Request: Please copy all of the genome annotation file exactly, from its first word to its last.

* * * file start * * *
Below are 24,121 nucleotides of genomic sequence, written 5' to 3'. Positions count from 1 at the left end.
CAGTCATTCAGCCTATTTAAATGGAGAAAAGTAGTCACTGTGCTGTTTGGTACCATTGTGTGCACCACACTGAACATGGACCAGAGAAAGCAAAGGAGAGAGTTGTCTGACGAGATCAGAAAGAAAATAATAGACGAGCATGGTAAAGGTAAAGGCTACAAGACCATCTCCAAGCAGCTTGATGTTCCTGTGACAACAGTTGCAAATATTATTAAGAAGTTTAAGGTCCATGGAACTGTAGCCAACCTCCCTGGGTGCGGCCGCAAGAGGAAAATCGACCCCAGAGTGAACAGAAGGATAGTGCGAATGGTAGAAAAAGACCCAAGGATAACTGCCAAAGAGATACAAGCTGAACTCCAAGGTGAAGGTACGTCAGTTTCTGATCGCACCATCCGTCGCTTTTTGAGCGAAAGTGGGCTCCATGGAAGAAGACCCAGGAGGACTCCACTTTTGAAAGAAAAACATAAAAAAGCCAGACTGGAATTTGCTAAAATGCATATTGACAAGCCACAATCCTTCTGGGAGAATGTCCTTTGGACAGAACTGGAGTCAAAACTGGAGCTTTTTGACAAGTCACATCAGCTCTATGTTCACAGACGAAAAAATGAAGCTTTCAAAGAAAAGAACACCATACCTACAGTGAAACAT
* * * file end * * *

Below are 24,121 nucleotides of genomic sequence, written 5' to 3'. Positions count from 1 at the left end.
CAGTCATTCAGCCTATTTAAATGGAGAAAAGTAGTCACTGTGCTGTTTGGTACCATTGTGTGCACCACACTGAACATGGACCAGAGAAAGCAAAGGAGAGAGTTGTCTGACGAGATCAGAAAGAAAATAATAGACGAGCATGGTAAAGGTAAAGGCTACAAGACCATCTCCAAGCAGCTTGATGTTCCTGTGACAACAGTTGCAAATATTATTAAGAAGTTTAAGGTCCATGGAACTGTAGCCAACCTCCCTGGGTGCGGCCGCAAGAGGAAAATCGACCCCAGAGTGAACAGAAGGATAGTGCGAATGGTAGAAAAAGACCCAAGGATAACTGCCAAAGAGATACAAGCTGAACTCCAAGGTGAAGGTACGTCAGTTTCTGATCGCACCATCCGTCGCTTTTTGAGCGAAAGTGGGCTCCATGGAAGAAGACCCAGGAGGACTCCACTTTTGAAAGAAAAACATAAAAAAGCCAGACTGGAATTTGCTAAAATGCATATTGACAAGCCACAATCCTTCTGGGAGAATGTCCTTTGGACAGAACTGGAGTCAAAACTGGAGCTTTTTGACAAGTCACATCAGCTCTATGTTCACAGACGAAAAAATGAAGCTTTCAAAGAAAAGAACACCATACCTACAGTGAAACAT